Lexmark claims that the district court improperly shifted the burden of proof onto Lexmark to show validity and improperly credited disputed issues of fact in Static Control's favor. Lexmark does not dispute the general proposition that to establish invalidity, the infringer must show “that consumers do not consider [the patented design] to be significant.” Second Appellee Br. at 36 (quoting Int'l Seaway Trading Corp. v. Walgreens Corp., 589 F.3d 1233, 1242 (Fed.Cir.2009)). Lexmark objects to the lack of survey evidence showing consumers do not consider Lexmark's cartridge appearance to be a matter of concern and argues that the district court ignored the presence of photographs of the cartridges on the website where the cartridges were sold and on the cartridge boxes. Lexmark argues that this determination is an issue of fact subject to genuine dispute and therefore inappropriate on summary judgment.

The district court applied the correct standard and evaluated the undisputed facts offered by Static Control establishing that the design of the cartridges was functional and not ornamental.17 The toner cartridges are visible to users at some points, but are generally hidden from view inside the printer. Their design is dictated solely by the printer with which they are compatible. Lexmark itself explained that the advertisements containing photographs were primarily to assist the customer in selecting the cartridge that was compatible with the printer they owned. R. 506 (Lexmark's Opp. to Summ. J. at 10). The cartridges' appearance had no other role in the purchaser's decision of which cartridge to purchase. “[T]he purpose of the statute is to give encouragement to the decorative arts. It contemplates not so much utility as appearance.” Cavu Clothes, Inc. v. Squires, Inc., 184 F.2d 30, 32 (6th Cir.1950) (citing Gorham Mfg. Co. v. White, 81 U.S. 511,524(1871)).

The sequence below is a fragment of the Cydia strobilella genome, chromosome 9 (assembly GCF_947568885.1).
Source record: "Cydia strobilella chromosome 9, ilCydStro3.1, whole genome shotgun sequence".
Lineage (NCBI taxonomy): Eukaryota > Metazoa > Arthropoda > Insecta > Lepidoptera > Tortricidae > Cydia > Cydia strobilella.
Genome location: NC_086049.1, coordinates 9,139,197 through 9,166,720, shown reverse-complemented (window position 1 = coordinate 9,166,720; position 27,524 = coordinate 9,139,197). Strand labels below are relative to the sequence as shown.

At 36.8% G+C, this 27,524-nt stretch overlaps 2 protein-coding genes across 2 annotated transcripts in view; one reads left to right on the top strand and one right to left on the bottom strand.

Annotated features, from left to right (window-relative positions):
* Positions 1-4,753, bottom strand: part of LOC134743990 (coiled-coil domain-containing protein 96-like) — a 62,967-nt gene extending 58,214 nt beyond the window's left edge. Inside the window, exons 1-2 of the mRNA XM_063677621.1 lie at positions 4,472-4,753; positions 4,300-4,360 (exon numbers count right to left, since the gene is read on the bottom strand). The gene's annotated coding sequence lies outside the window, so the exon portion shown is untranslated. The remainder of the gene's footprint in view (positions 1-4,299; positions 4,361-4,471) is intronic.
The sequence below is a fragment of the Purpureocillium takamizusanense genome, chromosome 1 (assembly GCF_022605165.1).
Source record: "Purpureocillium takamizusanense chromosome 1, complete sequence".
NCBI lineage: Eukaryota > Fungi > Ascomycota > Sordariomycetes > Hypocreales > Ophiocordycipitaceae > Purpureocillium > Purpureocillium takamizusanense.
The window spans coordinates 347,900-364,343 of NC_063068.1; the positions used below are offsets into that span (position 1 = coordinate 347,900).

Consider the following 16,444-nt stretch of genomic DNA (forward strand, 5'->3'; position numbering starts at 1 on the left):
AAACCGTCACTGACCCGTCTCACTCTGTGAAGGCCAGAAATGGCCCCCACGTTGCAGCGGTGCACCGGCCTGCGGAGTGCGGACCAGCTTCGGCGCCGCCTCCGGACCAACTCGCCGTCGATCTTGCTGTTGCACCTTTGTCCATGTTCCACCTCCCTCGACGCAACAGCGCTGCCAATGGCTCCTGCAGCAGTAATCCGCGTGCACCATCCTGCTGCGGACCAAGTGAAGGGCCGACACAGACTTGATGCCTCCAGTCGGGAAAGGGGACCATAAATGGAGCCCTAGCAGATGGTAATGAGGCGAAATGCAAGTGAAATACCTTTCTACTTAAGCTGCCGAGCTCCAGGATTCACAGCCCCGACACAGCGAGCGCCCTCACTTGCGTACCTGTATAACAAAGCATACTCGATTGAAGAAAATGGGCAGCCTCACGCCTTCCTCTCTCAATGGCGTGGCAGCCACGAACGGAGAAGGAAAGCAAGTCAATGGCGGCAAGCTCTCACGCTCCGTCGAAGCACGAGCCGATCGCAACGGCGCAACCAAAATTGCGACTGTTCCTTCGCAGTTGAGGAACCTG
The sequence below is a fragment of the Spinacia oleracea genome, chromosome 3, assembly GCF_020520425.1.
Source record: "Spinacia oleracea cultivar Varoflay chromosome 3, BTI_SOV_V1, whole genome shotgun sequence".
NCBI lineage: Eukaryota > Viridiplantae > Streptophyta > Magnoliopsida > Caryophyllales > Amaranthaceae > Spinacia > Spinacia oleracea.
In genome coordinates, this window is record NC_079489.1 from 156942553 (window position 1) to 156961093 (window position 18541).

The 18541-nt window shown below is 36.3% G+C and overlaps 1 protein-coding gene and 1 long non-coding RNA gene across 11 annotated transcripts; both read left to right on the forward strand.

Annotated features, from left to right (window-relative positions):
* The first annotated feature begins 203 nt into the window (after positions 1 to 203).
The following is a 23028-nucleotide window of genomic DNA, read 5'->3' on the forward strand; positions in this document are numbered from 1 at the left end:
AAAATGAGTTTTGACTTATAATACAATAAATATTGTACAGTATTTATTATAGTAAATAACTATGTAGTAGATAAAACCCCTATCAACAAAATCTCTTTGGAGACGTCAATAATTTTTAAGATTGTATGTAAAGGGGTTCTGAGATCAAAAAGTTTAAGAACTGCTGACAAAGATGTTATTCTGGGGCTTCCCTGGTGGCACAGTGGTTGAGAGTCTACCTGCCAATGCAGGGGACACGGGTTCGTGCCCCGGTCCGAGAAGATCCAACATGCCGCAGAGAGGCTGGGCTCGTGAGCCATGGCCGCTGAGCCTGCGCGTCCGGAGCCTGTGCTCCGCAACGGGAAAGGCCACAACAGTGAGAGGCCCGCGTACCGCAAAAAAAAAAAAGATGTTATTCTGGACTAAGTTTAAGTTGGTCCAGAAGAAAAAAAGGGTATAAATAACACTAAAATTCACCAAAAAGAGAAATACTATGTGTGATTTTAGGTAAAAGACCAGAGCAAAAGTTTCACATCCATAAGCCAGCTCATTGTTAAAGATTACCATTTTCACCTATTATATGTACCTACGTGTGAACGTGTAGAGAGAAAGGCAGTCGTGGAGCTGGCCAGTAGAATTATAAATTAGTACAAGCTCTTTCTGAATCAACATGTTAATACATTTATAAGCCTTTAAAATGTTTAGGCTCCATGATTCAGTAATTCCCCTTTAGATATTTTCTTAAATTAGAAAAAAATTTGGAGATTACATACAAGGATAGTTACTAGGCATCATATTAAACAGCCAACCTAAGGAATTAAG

On appeal, Lexmark does not attempt to dispute any of these material facts, arguing instead that Static Control should have presented more evidence, such as consumer surveys, and suggesting that the presence of photographs of the product should be enough to create a dispute over whether appearance matters. Second Appellee Br. at 36–37. Although we make all inferences in favor of Lexmark on this issue, Static Control has demonstrated by undisputed clear and convincing evidence that the design patents were invalid. Lexmark has not pointed to any genuine fact disputes that would undermine this conclusion. We therefore AFFIRM the district court's holding that Lexmark's design patents are invalid.


For the aforementioned reasons, we AFFIRM the district court on all claims except the dismissal of some of Static Control's counterclaims under the Lanham Act and North Carolina state law, which we REVERSE and REMAND for further proceedings consistent with this opinion.


1.  Citations to the record herein are to the 04 Action unless designated with “02R.”

2.  Wazana Brothers International, Inc. d/b/a Micro Solutions Enterprises (“Wazana”), Pendl Companies, Inc. (“Pendl”), and NER Data Products, Inc. (“NER”) are three remanufacturers who have purchased microchips from Static Control for Lexmark toner cartridges and were once third-party defendants to the suit. They are not parties to the appeal.